The UK could enact a safeguard measure without prior approval in ‘exceptional circumstances’ that require ‘immediate action’.[xvi] But this only gets around the problem of seeking agreement from other Contracting Parties before enacting a safeguarding measure. This type of safeguard measure would still be subjected to consultations in the EEA Joint Committee every three months from the date of adoption with a view to its abolition or limitation.[xvii] Also, other Contracting Parties would still have the ability to request a review of the safeguarding measure at any time by the EEA Joint Committee.

My argument, that a safeguard measure adopted via Article 112 is not permanent, is taken directly from the EEA Agreement and supported by the opinions of three well-established law firms.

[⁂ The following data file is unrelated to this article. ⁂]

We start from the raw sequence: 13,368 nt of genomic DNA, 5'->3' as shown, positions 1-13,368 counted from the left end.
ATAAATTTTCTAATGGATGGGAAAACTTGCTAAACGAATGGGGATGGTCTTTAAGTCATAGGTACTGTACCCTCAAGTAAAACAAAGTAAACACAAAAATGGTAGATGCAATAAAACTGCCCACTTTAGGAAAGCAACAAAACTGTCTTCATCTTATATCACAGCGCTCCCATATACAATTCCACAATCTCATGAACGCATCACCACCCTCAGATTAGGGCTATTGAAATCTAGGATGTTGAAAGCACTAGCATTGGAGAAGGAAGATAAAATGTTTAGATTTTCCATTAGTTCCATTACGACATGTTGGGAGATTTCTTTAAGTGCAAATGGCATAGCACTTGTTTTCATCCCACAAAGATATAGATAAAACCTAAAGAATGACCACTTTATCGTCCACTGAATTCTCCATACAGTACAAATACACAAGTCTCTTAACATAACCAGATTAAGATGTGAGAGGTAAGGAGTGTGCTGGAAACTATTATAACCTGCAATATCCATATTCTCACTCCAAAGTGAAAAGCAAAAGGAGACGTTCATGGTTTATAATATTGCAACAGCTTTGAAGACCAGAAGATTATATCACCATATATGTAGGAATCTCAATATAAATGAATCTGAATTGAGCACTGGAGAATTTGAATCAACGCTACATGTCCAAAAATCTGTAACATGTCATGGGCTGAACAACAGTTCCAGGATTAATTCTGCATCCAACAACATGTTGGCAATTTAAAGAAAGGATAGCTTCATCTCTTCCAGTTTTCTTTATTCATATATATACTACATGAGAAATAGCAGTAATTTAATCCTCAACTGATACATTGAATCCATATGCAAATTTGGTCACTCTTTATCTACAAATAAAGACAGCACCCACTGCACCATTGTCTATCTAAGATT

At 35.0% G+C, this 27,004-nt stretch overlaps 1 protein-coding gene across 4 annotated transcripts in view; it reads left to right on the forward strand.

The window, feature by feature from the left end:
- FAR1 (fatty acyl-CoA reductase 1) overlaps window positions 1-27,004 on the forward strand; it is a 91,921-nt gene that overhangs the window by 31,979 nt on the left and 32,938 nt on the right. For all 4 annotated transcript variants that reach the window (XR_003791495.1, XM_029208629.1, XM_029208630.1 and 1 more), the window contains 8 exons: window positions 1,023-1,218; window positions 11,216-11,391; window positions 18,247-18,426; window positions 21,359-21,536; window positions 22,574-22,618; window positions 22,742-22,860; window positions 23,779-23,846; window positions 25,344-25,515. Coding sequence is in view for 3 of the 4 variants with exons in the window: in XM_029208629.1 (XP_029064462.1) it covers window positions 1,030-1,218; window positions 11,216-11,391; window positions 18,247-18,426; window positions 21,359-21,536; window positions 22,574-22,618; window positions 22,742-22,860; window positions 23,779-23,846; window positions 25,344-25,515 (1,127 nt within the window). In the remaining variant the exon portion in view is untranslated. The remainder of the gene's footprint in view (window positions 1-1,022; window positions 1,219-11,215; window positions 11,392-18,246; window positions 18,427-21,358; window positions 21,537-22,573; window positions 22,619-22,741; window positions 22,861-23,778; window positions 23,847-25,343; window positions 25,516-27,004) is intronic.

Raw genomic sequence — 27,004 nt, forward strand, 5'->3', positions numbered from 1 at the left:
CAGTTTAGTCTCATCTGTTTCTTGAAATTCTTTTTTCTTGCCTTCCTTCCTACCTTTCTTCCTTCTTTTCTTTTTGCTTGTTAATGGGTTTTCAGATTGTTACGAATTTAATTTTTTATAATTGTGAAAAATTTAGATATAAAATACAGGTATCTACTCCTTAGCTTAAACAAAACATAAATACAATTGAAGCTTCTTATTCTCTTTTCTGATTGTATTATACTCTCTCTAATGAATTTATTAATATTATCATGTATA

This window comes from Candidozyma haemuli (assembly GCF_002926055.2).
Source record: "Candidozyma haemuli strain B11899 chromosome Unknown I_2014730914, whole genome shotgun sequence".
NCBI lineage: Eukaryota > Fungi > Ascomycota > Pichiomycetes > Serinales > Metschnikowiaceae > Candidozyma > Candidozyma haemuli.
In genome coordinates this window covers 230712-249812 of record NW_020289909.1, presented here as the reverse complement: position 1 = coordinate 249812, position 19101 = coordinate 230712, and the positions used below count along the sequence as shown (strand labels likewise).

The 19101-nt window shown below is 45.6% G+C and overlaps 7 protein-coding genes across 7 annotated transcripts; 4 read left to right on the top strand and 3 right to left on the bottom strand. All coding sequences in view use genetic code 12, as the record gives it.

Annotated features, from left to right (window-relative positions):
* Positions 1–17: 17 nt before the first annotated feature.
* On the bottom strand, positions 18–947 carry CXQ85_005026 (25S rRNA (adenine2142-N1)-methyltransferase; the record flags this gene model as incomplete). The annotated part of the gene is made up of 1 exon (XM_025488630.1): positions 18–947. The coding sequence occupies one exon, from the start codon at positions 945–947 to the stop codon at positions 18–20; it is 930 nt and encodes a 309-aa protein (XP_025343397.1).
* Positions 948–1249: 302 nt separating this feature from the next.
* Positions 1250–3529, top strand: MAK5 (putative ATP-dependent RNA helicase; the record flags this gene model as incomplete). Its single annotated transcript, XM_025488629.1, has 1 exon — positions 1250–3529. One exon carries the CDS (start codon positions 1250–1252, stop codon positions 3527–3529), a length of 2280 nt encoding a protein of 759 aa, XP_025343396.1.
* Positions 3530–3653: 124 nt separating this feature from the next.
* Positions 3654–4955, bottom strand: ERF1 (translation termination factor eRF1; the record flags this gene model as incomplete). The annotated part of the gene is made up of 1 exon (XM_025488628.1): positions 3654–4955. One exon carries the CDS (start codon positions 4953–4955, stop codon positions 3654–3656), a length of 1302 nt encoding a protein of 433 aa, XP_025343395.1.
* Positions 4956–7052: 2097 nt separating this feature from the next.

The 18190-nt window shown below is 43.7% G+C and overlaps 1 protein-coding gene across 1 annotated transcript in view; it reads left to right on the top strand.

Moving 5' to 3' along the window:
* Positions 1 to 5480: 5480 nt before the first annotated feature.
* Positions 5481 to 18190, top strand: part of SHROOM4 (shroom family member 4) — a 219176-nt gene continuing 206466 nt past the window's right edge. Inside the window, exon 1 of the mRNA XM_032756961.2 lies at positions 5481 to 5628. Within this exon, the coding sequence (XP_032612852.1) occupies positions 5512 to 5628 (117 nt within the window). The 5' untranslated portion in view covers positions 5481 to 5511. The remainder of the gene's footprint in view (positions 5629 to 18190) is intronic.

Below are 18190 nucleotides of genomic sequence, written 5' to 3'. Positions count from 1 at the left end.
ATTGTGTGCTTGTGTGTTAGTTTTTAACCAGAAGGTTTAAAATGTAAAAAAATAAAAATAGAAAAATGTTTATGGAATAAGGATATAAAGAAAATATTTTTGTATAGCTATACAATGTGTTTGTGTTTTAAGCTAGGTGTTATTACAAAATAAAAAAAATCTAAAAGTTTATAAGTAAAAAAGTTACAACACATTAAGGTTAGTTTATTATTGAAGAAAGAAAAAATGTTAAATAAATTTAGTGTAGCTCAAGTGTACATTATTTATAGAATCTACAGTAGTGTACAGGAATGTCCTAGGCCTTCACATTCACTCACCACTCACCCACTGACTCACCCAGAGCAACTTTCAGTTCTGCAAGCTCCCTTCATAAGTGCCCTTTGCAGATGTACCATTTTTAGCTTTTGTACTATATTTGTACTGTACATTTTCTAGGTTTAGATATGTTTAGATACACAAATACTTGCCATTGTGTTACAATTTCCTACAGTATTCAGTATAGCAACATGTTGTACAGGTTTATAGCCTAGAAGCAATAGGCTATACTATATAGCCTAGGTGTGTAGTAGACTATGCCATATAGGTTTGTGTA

It is worth noting that unilaterally invoking Article 112 and imposing migration controls heightens the risk of repercussions from other EEA members. If the UK’s immigration controls created an imbalance between the obligations and rights of the EEA Agreement, then any other EEA member can take ‘proportionate rebalancing measures as are strictly necessary to remedy the imbalance’.[xviii] This could involve EEA-EFTA or EU member states imposing restrictions on the UK’s access to the single market.

In looking for a precedent that the UK could follow, the Futurus report mentions Liechtenstein.[xix] The report then directs the reader to Richard North’s research. According to North, Liechtenstein’s situation sets a precedent whereby the UK could unilaterally invoke Article 112 to gain modifications to the principle of unrestricted free movement.[xx]